January 31, 1943 (Sunday)

“Buttons,” Espiritu Santo

Rest day. Slept most of the morning. Went for a ride in the Jeep in the afternoon. Down along the bay to the river, then onto the second river. Andregg (of VP-44), Cooper and Oliver were along. The 2nd Marine Raider Battalion is camped down along the second river. They are veterans of Midway, Makin, and Guadalcanal, and a rougher, tougher bunch would be hard to find.

On our way back we picked up a kid at PatSU 1-6 who was part of the crew of the first PBY to be forced down at the Stewart Islands. He said he never hopes to see anything like it in all his life again. The plane had an oil leak and they landed in the lagoon to repair it (a one-hour job) and stayed a week. Only bothered to contact the base twice and even then failed to give their position.

The Chief of the islands welcomed them, feasted them, and then let them each pick a girl from one of the tribe’s unmarried ones. The people are Polynesian and extremely good-looking, especially the woman, who have beautiful figures and wear only a loincloth. They are scrupulously clean, wear flowers in their hair, and smell like some sort of perfume they make from the flowers. When it came time to leave the Chief told them they were always welcome back. The pilots left him $30 and a rubber boat, which they told him to push out into the lagoon when a PBY passed, so as to give it an excuse for landing, a fact which many of them have taken advantage of.

Moffett, the skipper, got back from two days at “Cactus” (Guadalcanal) this evening. Yesterday afternoon he flew anti-sub patrol around the damaged cruiser Chicago, which had been attacked the previous evening (29 Jan) by Mitsubishi 02 bombers carrying torpedoes. They attacked just before darkness and caught the heavy cruiser task force by surprise. The Japs operated out of Munda, the field which was “supposedly” blasted out of existence by dive bombers and ships only a week ago! The task force included four or five heavy cruisers, the Enterprise and two AVGs, troopships carrying commandos, and the usual supporting screen of light cruisers and destroyers. The Japs seem to have spotted only the cruisers, which they attacked viciously. The Chicago was hit in the stern and lost all but a foot or so freeboard aft.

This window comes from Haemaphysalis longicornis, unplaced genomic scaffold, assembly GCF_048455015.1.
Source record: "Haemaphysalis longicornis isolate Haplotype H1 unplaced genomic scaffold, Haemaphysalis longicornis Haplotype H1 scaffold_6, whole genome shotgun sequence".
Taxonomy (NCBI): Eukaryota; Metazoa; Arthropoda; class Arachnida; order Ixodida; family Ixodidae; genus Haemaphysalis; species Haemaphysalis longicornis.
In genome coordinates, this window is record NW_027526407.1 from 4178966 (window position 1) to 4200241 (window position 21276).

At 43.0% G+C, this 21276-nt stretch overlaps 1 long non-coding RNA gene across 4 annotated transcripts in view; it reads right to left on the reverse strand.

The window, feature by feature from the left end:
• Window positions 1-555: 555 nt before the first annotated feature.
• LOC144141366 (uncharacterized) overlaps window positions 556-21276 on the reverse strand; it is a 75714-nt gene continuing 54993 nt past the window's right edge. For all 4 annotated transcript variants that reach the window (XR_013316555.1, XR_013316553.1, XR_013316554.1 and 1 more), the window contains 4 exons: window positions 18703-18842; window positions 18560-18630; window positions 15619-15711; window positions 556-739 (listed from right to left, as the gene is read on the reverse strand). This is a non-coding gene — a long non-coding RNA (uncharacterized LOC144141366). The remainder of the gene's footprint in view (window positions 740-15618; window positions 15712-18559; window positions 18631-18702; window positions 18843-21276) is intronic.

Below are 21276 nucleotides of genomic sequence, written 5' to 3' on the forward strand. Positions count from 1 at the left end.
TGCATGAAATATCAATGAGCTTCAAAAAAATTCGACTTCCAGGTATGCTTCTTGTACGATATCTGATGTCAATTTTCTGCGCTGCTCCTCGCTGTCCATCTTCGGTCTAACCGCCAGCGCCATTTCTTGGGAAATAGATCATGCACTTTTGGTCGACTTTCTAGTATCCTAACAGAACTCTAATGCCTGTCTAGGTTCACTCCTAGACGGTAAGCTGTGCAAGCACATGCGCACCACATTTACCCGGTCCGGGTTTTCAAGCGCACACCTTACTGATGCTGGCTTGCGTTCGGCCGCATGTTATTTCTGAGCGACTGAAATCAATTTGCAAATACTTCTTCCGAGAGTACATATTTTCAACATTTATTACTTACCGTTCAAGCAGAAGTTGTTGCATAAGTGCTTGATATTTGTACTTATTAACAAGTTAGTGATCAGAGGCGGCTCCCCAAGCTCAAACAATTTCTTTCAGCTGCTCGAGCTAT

This attack threw the force into an unwarranted confusion, the usual nit-wit admiral in charge lost his head and ordered a retreat. The task force had originally been on its way to invade Munda and the Georgia group, but the weeks of preparation were now thrown away. In the meantime the Japs moved south from the Georgia group into the Russell Islands, just NW of Guadalcanal, while we were asleep at the switch.

The whole setup became a complete debacle when, an hour after Moffett’s anti-sub patrol around the Chicago had been relieved by a PBY, the Japs again attacked the Chicago, now under tow, with dive bombers (Aichi) and torpedo planes (Mitsubishi). Only one torpedo plane survived this attack but they did manage to polish off the Chicago, plus a few destroyers, one of which sank in about three minutes from a dive-bomber hit.

The following morning, when Moffett went out to the task force again for another anti-sub patrol, he found it retreating through a heavy front in confusion. The destroyers had lost the cruisers and couldn’t find them, while the carriers were off on their own hook in another quarter. All of which only goes to show that when we do win this war, it will be in spite of ourselves.

One thought on “January 31, 1943 (Sunday)”

  1. “The Battle of Rennell Island” was the last major naval engagement of the Guadalcanal campaign. Land-based naval G3M and G4M bombers sank cruiser Chicago and damaged destroyer La Vallette. The task force was forced to retreat and the Imperial Navy used the opportunity to evacuate their forces from Guadalcanal without U.S. Navy interference.

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